PSEXEC  -i -s -d C:\Windows\SysWOW64\windowsPowerShell\v1.0\powershell.exe

For CMD, the equivalent would be:

PSEXEC -i -s -d %windir%\SysWoW64\cmd.exe

Similarly, when attempting to run some commands, it may be necessary to ensure Windows is using the correct version of a binary with the 'sysnative' redirect.  An example would be bitlocker's 'manage-bde.exe'.  To use this in a Fileset, try the following:

C:\Windows\sysnative\manage-bde.exe -status

If you have a requirement to run a particular command through the 64 bit version of Powershell this can be achieved as follows: 

If ( [IntPtr]::Size * 8 -ne 64 )
    C:\Windows\SysNative\WindowsPowerShell\v1.0\PowerShell.exe -File $MyInvocation.MyCommand.Path
    # Add code here


Create a new admin account

Two Fileset Environment Varaibles would be supplied.  To add the user 'rstephens' with the password 'filewave'

Variable Value
username rstephens
password filewave

Parameters may be supplied, that can then be added to the execution of Powershell from within the script:

Param ( 
    [string]$MyUsername = $Env:username,
    [string]$MyPassword = $Env:filewave

If ( [IntPtr]::Size * 8 -ne 64 )
    C:\Windows\SysNative\WindowsPowerShell\v1.0\PowerShell.exe -File $MyInvocation.MyCommand.Path -MyUsername $MyUsername -MyPassword $MyPassword
    (New-LocalUser -AccountNeverExpires:$true -Password ( ConvertTo-SecureString -AsPlainText -Force $MyPassword) -Name $MyUsername | Add-LocalGroupMember -Group administrators)

Troubleshooting PowerShell scripts

As a best practice, always check the "Disable Windows 32-bit on Windows 64-bit redirection" checkbox in the Properties tab for your fileset. This ensures that any scripts in the fileset will be run in a 64-bit session and built-in Windows executables triggered by those scripts will call the 64-bit versions. A common reason for why your script might not be performing the expected results could be due to 64-bit Only Modules or Cmdlets: Some PowerShell modules or cmdlets are available only for the 64-bit version of PowerShell. If a script relies on these 64-bit modules, it must run in a 64-bit shell.

Screenshot 2024-05-17 at 11.54.12 AM.png


On macOS, running commands as sudo is not necessarily the same as actually becoming root.

Root vs As Root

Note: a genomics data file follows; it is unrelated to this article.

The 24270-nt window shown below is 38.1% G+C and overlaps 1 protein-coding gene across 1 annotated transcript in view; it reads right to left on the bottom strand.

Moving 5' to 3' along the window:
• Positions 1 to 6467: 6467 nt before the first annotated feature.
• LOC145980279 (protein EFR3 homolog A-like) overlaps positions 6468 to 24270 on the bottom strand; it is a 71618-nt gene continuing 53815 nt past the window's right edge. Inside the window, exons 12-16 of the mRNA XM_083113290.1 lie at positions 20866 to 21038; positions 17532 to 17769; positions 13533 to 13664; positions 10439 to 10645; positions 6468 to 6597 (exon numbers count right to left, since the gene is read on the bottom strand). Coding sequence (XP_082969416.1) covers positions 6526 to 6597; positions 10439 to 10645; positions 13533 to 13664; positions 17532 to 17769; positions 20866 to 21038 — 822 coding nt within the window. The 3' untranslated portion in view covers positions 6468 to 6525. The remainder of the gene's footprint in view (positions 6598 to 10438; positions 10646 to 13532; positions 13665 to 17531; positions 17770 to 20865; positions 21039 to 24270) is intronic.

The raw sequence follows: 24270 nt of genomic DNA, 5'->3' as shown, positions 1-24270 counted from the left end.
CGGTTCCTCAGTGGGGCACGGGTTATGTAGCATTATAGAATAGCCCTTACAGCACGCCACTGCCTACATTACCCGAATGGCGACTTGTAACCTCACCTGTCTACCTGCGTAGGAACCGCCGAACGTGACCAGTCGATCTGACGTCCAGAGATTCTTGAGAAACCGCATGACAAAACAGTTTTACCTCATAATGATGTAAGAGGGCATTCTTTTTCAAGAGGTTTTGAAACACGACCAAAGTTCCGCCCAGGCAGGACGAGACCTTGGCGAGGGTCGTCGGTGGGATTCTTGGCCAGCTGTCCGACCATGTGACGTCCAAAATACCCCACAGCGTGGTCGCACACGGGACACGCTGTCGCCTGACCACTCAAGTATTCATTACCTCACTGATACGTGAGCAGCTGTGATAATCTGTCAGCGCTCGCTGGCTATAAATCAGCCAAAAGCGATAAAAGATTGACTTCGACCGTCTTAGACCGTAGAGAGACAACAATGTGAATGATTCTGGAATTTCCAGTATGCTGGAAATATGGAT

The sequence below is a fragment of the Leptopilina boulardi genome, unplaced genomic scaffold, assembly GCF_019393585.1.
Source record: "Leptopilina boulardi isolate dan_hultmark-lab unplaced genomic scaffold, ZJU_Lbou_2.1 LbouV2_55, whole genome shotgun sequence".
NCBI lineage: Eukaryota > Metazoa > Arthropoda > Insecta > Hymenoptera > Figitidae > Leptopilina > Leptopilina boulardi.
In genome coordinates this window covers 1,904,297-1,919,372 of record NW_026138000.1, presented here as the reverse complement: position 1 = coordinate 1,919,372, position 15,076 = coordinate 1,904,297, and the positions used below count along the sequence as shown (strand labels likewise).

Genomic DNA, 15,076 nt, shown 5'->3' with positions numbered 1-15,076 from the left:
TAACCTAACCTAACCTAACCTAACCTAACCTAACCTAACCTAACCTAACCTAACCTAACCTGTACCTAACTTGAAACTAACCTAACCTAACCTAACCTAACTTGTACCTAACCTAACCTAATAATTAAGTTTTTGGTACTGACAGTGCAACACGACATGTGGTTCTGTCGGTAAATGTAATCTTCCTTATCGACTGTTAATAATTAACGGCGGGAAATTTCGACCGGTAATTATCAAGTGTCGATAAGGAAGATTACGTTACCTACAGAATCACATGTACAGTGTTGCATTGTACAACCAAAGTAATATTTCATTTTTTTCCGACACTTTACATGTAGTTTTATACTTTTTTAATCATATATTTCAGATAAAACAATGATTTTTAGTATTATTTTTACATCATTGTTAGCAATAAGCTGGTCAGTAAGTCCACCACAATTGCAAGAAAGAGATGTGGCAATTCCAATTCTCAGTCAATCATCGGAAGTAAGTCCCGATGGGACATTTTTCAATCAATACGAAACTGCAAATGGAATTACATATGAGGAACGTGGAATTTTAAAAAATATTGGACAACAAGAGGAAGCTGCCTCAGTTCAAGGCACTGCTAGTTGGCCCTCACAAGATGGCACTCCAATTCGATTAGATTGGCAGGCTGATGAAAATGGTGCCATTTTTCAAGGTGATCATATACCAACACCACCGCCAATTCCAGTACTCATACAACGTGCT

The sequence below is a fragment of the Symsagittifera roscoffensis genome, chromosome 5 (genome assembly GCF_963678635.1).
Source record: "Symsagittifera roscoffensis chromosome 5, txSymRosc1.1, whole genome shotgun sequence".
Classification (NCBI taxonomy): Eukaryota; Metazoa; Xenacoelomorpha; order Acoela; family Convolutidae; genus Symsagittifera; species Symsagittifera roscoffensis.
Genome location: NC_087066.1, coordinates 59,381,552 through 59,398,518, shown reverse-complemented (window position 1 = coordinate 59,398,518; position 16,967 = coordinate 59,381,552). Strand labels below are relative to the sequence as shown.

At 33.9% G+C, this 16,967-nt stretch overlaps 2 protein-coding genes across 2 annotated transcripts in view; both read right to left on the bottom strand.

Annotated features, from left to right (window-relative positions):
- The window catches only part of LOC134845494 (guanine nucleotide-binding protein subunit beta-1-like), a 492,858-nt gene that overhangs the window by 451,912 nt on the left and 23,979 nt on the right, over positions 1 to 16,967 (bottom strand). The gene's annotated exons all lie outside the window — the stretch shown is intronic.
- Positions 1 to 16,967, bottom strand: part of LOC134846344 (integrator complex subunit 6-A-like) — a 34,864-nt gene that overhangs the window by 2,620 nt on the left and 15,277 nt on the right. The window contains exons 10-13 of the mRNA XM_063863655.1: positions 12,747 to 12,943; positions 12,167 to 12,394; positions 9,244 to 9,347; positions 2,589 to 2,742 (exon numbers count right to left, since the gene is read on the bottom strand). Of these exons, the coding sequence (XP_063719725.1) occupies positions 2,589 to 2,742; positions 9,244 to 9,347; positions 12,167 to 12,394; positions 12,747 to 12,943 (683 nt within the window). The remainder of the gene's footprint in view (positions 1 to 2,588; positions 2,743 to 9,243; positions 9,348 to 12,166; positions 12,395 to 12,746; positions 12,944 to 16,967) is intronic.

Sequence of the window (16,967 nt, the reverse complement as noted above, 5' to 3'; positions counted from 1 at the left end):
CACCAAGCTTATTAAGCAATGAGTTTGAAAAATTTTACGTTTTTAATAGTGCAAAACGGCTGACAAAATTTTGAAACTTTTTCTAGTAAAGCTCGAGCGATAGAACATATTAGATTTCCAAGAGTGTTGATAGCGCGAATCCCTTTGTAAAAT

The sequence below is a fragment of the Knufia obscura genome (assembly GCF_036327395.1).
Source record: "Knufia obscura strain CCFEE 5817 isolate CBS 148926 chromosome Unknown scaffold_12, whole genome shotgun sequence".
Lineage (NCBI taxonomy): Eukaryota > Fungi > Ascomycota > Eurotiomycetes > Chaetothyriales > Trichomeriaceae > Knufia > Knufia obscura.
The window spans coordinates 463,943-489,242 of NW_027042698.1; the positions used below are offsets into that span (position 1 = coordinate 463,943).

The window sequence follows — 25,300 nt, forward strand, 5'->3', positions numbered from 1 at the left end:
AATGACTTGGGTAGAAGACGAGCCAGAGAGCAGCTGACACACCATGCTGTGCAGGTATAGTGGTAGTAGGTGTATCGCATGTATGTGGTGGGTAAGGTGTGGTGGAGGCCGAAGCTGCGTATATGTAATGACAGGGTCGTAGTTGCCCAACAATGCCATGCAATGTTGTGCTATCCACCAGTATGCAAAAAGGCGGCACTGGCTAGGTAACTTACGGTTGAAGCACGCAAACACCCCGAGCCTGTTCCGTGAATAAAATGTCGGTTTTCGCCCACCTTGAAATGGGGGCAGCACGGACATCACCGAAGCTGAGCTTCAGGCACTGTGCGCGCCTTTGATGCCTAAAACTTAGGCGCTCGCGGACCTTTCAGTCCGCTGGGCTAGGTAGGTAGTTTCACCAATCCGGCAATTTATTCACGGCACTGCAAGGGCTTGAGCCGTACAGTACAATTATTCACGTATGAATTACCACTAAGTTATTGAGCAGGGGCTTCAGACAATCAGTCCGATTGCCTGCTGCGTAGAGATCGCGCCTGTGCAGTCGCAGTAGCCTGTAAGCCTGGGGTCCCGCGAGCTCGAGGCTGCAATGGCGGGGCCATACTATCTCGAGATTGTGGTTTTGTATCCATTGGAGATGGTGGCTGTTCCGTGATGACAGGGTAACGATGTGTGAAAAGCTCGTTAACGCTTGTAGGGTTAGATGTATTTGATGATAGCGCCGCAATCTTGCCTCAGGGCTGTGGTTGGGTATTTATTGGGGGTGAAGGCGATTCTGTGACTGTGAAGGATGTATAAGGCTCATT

E.g. Run the following commands to evaluate the local variable $HOME, once using sudo and once as root.

$ whoami
$ sudo echo $HOME
$ sudo su -
$ whoami 
$ echo $HOME


Similarly, the paths used to locate executable files will differ, since FileWave is a service ran as root and is not the root account.  On an example device:

User Account Root Account FileWave Client
% echo $PATH | tr ":" "\n"

% echo $PATH | tr ":" "\n"


As such, consider always using the full path within a script to an executable, to be explicit, and ensure the executable is found.

For example, it can be seen from the above that homebrew is installed.

 % ls -al /usr/local/bin/brew 
lrwxrwxrwx  1 root  _developer  28 Mar 23  2023 /usr/local/bin/brew -> /usr/local/homebrew/bin/brew

Running the following command would work as the user or root account, but would fail through FileWave, since the FileWave Client does not search /usr/local at all for executables:

brew -v

To ensure the script works and targets the correct brew, the full path should be entered:

/usr/local/bin/brew -v


It is common to see plist files edited with the 'defaults' command.  However this command is unique when it comes to ownership and permissions of files.  The 'defaults' command will both take ownership and change permissions of files when used to write to plist files:

$ whoami   
$ ls -al /tmp/example_plist.plist
-rw-r--r--  1 rstephens  staff  66 Feb 28 10:03 /tmp/example_plist.plist
$ defaults write /tmp/example_plist Label example_plist
$ ls -al /tmp/example_plist.plist
-rw-------  1 root  wheel  66 Feb 28 10:05 /tmp/example_plist.plist

As such, ensure to add a repair to scripts to reset permissions and ownership after the command has been used or consider using the following command instead (Note the full path is required if /usr/libexec is not in the paths list: